American Sign Language: our core of cultural identity

American Sign Language, also known as ASL or Ameslan (old term), is a language in visual-spatial modality. It is dominantly used by culturally Deaf people in the U.S. and speaking-English Canada. ASL is the 3rd (then 4th) most used language in the U.S.

The minister Thomas Hopkins Gallaudet met a little deaf girl, Alice Cogswell, in his neighborhood in Connecticut. Alice's father Dr. Cogswell and Gallaudet were interested in deaf education. There were no deaf schools in the U.S. at that time. Gallaudet traveled to England and then France to learn about deaf education and teaching methods.

Gallaudet was invited to visit the public school for the deaf in Paris. There Gallaudet asked a brilliant young deaf teacher, Laurent Clerc to come to America with him. They founded the first permanent school for the deaf, American Asylum (now the American School for the Deaf) in Hartford, Connecticut in 1817.

The Old French Sign Language (OFSL) that Clerc brought to the U.S. was intermingled with the previous native sign languages. ASL has been evolved since then.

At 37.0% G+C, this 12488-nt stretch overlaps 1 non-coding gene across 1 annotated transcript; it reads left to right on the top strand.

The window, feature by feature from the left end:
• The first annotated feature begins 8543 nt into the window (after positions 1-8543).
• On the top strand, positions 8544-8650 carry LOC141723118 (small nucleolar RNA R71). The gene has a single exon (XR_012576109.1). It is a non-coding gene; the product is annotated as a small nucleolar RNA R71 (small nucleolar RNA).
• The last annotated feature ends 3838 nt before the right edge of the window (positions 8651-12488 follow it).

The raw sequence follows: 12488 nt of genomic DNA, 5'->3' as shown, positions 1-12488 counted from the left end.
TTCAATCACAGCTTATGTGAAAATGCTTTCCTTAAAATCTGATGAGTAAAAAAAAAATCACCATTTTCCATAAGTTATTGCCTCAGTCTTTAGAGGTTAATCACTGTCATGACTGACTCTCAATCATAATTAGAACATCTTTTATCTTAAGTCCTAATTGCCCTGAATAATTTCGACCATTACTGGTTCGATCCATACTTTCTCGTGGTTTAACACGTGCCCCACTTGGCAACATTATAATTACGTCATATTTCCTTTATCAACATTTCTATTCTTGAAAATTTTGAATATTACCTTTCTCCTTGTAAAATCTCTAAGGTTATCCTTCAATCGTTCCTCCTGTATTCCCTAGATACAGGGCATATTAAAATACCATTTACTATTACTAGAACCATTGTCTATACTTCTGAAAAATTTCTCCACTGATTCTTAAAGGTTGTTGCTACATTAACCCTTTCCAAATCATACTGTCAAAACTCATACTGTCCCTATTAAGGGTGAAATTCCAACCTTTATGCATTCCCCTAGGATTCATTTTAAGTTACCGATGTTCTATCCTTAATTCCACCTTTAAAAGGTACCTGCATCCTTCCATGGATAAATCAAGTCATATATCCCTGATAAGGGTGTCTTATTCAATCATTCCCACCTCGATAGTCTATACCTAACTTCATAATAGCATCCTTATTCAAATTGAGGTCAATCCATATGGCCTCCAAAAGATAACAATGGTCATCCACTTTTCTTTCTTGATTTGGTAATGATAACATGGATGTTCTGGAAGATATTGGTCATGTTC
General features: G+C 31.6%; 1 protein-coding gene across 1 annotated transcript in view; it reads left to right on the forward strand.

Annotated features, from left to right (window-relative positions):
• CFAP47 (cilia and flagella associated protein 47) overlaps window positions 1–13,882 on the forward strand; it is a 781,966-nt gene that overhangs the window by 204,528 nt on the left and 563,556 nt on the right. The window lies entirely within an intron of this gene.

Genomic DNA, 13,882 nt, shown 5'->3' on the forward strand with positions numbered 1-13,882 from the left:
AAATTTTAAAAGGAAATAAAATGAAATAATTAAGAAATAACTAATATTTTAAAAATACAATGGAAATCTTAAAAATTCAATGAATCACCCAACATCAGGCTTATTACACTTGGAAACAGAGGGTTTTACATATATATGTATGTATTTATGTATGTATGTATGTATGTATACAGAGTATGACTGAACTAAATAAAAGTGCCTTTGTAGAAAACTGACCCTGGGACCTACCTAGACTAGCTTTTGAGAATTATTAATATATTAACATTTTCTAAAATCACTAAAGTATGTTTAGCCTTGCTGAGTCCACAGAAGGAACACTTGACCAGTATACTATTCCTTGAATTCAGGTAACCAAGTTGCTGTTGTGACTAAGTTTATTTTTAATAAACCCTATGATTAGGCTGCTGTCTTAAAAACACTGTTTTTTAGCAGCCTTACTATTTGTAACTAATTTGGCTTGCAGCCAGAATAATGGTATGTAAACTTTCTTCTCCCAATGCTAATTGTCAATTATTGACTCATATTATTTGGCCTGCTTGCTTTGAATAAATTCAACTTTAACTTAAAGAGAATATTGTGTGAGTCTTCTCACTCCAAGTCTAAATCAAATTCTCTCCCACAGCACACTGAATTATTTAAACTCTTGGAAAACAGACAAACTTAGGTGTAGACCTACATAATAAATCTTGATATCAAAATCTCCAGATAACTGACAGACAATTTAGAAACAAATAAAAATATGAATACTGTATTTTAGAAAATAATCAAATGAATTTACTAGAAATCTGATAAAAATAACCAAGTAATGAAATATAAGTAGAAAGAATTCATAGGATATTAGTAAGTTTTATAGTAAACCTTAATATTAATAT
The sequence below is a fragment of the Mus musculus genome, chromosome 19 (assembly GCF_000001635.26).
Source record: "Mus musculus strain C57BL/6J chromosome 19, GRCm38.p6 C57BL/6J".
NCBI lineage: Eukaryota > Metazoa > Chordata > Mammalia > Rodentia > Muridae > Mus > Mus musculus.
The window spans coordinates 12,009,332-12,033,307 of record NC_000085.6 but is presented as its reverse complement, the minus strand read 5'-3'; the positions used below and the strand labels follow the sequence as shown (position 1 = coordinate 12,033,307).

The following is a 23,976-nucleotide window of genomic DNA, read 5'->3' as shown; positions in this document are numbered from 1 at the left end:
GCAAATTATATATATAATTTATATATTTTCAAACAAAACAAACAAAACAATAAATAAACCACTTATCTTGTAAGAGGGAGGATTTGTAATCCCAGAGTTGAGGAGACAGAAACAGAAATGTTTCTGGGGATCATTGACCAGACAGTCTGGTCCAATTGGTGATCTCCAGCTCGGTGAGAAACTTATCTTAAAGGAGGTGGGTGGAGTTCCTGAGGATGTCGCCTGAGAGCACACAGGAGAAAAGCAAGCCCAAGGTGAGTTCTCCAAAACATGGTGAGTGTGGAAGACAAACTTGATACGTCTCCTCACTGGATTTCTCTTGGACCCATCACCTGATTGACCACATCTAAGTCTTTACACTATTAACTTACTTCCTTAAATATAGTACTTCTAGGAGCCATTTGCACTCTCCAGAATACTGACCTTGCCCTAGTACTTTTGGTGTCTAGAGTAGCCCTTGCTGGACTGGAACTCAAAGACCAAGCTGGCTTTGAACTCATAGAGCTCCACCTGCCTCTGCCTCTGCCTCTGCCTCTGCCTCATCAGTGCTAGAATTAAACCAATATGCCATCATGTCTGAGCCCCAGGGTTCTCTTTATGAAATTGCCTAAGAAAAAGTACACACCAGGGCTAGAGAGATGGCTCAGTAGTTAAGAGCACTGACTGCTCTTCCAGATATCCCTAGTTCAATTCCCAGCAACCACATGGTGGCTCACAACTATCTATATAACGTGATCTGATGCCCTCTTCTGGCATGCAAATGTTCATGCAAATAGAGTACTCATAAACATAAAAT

In the 1960s, William Stokoe, a hearing English professor at Gallaudet University (formerly Gallaudet College), observed sign language used by the Gallaudet students. He studied and discovered that it had linguistic features (phonology, morphology, syntax, and all) like any spoken language. He researched and proclaimed that it is a language. His works were published in linguistics journals. Since the 1970s, a number of research and studies have quickly grown.

In the 1980s, credit courses in ASL bloomed in some colleges and universities as well as in high schools across North America.

In the 1990s and onward, cognitive neuroscientist Dr. Laura-Ann Petitto (1954-) is known for her scientific discoveries involving early language acquisition in sign language, pronoun acquisition in language development, manual babbling, and bilingualism. Her studies show that language is amodal, which means that language is independent from modality -- the brain doesn't tell the difference between hands and lips.

Today millions of Deaf people, friends, colleagues, and family members speak ASL on a daily basis. ASL has been popular for second language learning in post-secondary education. There are many ASL courses provided in secondary and post-secondary education, continuing education programs, and private classes in North America.

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Related: Old ASL